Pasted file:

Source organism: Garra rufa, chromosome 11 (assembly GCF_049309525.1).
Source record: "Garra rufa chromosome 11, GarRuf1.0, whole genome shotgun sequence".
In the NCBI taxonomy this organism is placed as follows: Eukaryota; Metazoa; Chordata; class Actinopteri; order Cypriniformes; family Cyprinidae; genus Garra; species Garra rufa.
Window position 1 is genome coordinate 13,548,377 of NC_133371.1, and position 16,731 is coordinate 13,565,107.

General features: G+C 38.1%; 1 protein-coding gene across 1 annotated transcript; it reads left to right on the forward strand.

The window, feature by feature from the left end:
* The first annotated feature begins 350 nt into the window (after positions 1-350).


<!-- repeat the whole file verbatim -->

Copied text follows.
Source organism: Garra rufa, chromosome 11 (assembly GCF_049309525.1).
Source record: "Garra rufa chromosome 11, GarRuf1.0, whole genome shotgun sequence".
In the NCBI taxonomy this organism is placed as follows: Eukaryota; Metazoa; Chordata; class Actinopteri; order Cypriniformes; family Cyprinidae; genus Garra; species Garra rufa.
Window position 1 is genome coordinate 13,548,377 of NC_133371.1, and position 16,731 is coordinate 13,565,107.

General features: G+C 38.1%; 1 protein-coding gene across 1 annotated transcript; it reads left to right on the forward strand.

The window, feature by feature from the left end:
* The first annotated feature begins 350 nt into the window (after positions 1-350).